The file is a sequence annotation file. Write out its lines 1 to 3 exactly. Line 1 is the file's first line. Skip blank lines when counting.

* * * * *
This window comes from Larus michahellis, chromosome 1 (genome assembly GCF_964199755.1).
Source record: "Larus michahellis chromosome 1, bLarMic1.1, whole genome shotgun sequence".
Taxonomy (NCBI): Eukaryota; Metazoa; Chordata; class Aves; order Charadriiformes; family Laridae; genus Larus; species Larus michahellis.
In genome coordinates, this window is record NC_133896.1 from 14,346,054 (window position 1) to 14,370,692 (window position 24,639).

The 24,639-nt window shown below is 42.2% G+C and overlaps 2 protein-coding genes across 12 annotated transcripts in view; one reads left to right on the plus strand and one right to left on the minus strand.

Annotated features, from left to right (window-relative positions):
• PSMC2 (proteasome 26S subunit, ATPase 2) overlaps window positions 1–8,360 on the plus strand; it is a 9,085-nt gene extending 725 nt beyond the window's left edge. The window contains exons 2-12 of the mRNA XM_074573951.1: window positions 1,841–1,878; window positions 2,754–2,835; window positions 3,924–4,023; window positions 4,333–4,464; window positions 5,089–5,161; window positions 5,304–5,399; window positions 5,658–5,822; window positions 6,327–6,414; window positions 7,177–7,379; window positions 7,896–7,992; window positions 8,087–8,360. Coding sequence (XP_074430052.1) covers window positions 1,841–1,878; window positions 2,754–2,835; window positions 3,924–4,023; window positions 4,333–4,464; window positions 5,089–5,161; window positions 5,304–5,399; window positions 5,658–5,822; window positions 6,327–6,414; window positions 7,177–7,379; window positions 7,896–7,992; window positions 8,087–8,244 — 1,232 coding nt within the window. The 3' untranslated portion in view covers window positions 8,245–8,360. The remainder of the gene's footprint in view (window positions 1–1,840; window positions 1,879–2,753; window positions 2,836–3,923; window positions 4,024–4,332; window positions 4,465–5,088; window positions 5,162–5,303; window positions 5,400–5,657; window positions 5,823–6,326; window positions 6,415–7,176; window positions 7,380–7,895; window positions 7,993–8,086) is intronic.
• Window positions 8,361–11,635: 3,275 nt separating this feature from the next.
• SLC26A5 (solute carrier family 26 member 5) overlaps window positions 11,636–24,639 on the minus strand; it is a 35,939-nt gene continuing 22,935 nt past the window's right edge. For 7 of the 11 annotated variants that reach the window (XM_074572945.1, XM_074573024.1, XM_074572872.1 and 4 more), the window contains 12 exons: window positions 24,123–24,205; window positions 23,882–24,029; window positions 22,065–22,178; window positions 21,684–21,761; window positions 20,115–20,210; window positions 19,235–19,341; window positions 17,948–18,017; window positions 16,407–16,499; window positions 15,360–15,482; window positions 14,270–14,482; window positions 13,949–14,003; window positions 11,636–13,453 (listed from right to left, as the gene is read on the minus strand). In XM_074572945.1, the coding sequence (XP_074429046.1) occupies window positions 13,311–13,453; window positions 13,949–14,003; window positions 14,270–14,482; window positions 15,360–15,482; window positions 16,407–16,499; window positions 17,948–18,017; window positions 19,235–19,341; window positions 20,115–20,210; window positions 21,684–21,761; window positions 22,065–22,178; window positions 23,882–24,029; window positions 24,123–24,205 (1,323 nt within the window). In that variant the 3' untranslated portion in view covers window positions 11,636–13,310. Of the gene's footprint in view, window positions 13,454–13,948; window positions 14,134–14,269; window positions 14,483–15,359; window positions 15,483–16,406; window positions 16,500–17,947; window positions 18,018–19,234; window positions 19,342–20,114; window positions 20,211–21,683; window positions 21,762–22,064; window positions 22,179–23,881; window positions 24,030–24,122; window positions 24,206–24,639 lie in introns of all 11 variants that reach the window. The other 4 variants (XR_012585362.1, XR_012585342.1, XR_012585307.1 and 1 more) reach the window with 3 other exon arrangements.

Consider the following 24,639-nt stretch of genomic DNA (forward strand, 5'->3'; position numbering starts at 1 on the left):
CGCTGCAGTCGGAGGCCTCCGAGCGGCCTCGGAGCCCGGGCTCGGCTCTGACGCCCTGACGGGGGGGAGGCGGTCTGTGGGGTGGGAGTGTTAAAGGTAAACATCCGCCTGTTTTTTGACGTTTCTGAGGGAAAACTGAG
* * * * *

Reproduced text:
This window comes from Larus michahellis, chromosome 1 (genome assembly GCF_964199755.1).
Source record: "Larus michahellis chromosome 1, bLarMic1.1, whole genome shotgun sequence".
Taxonomy (NCBI): Eukaryota; Metazoa; Chordata; class Aves; order Charadriiformes; family Laridae; genus Larus; species Larus michahellis.